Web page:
Where Does Vision Go From Here?

From what I’ve heard and read, most people were pulling for Ed Carpenter in the final laps of Saturday night’s race at Kentucky Speedway. Count me among them. Most people like to root for the underdog and it has been a while since such an underdog was as close to victory as Ed Carpenter was last weekend. This was no cheap fuel tactic, where he gambled and found himself in position to win. This was a hard charging drive from the drop of the green flag to the checkered, and he almost pulled it off. My question is, where does he go from here?

Unfortunately for Ed, the series goes back to road courses for the next two races. This doesn’t bode well for him using the momentum from Kentucky to finish the season off in a strong fashion. That will have to wait for the final three ovals. Although he has gotten slightly better, road/street courses are just not Carpenter’s forte. To be brutally honest about it, he’s terrible when it comes to turning right.

It may help that the next two races, Mid-Ohio and Sonoma, are both natural terrain road courses — although I’m not sure it makes much difference. Since the IRL started racing on road courses in 2005, Ed Carpenter has only had two top-ten finishes while turning right; a sixth place effort at Watkins Glen in 2006 and a tenth place finish at Belle Isle in Detroit in 2007. Other than that, it has been a run of DNF’s and poor finishes while running the road courses.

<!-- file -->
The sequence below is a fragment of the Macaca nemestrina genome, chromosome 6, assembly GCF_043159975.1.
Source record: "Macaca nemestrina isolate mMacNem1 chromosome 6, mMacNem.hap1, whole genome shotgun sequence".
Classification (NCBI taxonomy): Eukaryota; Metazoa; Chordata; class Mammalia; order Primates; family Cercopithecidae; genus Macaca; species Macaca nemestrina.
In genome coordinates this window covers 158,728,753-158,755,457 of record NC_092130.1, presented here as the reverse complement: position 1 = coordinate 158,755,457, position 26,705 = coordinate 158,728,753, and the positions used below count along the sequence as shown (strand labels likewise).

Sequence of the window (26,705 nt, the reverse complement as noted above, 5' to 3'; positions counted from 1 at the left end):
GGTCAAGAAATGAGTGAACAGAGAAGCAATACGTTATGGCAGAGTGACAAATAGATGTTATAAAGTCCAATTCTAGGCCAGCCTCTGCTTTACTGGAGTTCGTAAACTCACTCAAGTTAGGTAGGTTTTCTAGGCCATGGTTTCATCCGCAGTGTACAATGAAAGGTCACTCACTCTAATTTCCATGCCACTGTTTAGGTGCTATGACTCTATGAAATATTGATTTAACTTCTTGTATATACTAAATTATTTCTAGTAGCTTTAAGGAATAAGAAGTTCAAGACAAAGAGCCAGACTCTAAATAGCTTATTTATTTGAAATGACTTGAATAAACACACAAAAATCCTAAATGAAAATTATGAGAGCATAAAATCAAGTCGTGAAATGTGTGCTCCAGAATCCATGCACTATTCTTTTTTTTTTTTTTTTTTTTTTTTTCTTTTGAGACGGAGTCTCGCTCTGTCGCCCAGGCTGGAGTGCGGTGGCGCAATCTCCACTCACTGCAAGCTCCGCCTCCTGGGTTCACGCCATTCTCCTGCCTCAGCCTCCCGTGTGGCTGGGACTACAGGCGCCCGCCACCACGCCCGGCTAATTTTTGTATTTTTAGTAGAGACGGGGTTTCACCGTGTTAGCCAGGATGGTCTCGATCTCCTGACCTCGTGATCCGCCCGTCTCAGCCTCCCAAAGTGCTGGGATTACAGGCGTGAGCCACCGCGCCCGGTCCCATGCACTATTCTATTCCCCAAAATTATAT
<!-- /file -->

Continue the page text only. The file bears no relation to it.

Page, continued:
It has been an odd journey through the IndyCar career for good-guy Ed Carpenter. After a relatively successful career running midgets, Carpenter ran in the inaugural season of what was then the Infiniti Pro series (now Firestone Indy Lights). He ran two seasons in the Pro Series, the first with Sinden Racing and the second with AJ Foyt’s team, replacing grandson Anthony. It was then that he won the very first Freedom 100, the Indy Lights race at the Indianapolis Motor Speedway.

After running a handful of races for PDM that same year, he was tabbed to run the second Red Bull car at Cheever Racing as a teammate to Alex Barron. The results were not pretty as he scored only one top ten finish the entire season, and finished sixteenth in the points. Cheever released him at the end of the season.

With no prospects of latching on with another team for 2005, it was at this point that his stepfather Tony George stepped in, bought the assets of Tom Kelley’s operation and founded Vision Racing, with the word “vision” serving as an obnoxious referral to Tony George’s vision of starting the IRL. This was to be Ed Carpenter’s team for the foreseeable future.

Amid cries of “conflict of interest”, since Tony George was also the CEO of the series his team was now running in, the team struggled mightily. The best they could muster all year was a tenth place finish here in Nashville. Carpenter finished a mere eighteenth in points.

For 2006, Tony George added Cheever-Ganassi-Panther outcast Tomas Scheckter to the stable as a teammate for Ed. The results improved dramatically as Scheckter scored a third place at Milwaukee and finished tenth in points while Carpenter improved to finish fourteenth in the points. That wasn’t bad for a second-year team that had just expanded to a two-car team. Vision ceased being the punchline of the paddock after year two.

The following year, they got maybe too ambitious as they added AJ Foyt IV to the lineup creating a three-car team for the season, while also running Davey Hamilton in a one-off effort at Indy. Foyt had a third place run at Kentucky but finished fourteenth in points, one spot ahead of Carpenter while Scheckter finished tenth again.